Brother Guy Consolmagno, planetary scientist and director of the Vatican Observatory, will deliver BYU’s Summerhays Lecture on March 10, 2016. Consolmango’s lecture is entitled “Encountering God’s Personality in Creation.”
The Summerhays Lecture has become a BYU tradition since it was first organized in 2003. The lecture features a guest speaker who addresses the intersection between science and religion. This year’s event will take place on Thursday, March 10 at 6:30 p.m. in the Joseph Smith Building auditorium on BYU campus.
Consolmagno earned three degrees in planetary science: bachelor’s and master’s degrees from the Massachusetts Institute of Technology and a doctoral degree from the University of Arizona Lunar and Planetary Laboratory. After earning his doctoral degree, Consolmagno worked as a postdoctoral research fellow at Harvard University and MIT. He also served in the United States Peace Corps in Kenya.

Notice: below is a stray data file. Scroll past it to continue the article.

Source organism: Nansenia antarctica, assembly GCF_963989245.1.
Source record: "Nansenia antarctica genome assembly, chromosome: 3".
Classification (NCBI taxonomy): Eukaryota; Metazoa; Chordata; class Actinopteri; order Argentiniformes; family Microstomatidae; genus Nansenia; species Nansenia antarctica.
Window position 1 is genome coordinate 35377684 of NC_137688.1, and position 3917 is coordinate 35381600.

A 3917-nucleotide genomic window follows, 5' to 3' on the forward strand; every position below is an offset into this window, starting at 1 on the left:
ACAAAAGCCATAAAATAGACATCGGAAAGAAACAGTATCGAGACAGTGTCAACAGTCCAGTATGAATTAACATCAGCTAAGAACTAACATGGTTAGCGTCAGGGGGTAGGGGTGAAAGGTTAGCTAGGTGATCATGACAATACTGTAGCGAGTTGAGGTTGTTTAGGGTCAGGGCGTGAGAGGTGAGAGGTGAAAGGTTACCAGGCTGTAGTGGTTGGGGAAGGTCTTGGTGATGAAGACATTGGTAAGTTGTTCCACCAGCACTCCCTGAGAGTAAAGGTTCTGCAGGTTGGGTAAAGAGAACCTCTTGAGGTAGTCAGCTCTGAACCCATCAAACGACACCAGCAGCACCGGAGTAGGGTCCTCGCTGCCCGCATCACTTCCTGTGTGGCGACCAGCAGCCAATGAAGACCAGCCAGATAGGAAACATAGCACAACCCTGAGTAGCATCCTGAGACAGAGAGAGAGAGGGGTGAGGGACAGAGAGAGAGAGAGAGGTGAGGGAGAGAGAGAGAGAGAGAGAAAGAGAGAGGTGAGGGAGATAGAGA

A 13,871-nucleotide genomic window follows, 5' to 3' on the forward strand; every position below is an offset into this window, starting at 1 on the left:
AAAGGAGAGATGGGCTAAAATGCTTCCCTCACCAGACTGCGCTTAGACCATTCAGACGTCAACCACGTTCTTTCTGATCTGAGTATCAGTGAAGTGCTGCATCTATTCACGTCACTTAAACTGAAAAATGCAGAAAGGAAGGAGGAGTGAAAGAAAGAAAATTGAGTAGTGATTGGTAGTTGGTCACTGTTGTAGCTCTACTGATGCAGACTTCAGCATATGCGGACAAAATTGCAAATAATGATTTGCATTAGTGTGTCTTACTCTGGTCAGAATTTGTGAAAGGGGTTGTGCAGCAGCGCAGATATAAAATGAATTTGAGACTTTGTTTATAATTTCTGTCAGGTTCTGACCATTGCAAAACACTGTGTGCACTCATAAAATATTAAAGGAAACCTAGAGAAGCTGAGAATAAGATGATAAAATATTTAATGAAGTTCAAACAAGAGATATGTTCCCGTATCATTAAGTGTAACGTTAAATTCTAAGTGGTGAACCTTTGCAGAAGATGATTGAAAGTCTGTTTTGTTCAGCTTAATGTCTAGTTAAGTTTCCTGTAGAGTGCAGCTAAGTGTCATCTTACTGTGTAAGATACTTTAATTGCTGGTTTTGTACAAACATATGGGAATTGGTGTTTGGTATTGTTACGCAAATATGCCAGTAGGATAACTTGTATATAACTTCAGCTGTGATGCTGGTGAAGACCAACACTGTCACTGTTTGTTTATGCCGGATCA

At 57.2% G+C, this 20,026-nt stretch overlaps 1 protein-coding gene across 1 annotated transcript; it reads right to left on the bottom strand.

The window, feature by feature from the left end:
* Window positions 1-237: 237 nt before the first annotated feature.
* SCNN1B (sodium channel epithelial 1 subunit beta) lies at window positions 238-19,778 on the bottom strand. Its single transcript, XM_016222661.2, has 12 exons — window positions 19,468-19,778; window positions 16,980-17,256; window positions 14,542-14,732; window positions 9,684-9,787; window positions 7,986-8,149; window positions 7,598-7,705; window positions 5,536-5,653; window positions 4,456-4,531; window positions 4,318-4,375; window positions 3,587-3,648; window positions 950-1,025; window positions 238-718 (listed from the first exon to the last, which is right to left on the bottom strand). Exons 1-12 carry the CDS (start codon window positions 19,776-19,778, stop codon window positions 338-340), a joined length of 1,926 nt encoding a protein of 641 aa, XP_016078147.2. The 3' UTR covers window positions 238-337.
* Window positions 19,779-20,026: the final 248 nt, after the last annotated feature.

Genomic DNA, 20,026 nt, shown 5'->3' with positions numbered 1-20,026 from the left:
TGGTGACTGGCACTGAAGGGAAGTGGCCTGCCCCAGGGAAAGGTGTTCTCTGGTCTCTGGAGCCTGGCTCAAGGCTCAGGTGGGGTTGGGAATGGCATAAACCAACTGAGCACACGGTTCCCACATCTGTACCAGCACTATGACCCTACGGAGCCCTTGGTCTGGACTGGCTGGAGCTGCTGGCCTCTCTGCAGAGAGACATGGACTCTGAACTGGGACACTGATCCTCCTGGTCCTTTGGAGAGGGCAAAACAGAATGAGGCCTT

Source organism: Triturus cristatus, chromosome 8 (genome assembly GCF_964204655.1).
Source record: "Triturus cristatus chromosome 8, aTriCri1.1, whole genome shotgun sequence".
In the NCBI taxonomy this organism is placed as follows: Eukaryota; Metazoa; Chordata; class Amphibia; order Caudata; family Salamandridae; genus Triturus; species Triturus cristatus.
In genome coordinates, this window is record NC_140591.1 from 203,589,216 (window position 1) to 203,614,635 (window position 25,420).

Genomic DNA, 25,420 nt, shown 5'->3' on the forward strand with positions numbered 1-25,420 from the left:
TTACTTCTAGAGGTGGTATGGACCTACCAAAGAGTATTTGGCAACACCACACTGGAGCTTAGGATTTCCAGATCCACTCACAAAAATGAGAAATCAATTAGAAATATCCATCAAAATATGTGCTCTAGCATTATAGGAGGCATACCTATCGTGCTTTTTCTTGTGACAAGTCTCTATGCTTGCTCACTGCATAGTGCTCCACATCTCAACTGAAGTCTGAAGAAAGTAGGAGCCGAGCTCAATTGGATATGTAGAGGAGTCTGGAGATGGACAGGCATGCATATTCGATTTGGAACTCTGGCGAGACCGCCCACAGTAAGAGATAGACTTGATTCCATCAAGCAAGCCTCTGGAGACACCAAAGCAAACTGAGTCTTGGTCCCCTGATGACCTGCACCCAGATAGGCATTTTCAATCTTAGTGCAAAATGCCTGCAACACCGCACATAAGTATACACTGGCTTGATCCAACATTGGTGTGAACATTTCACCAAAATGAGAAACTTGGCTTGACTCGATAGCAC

Consolmagno became a member of the Jesuit order, a male congregation of the Catholic church, in 1989. He worked at the Vatican Observatory in various capacities beginning in 1993 before being appointed as its director in September 2015 by Pope Francis. His expertise is in meteors and asteroids, and the International Astronomical Union named an asteroid after him in 2000.
The Vatican Observatory is one of the oldest astronomical research facilities in the world, according to its website. It has research facilities near Rome, Italy, and in Arizona, U.S.A.
This event is open to the general public. Please arrive early as seating is limited.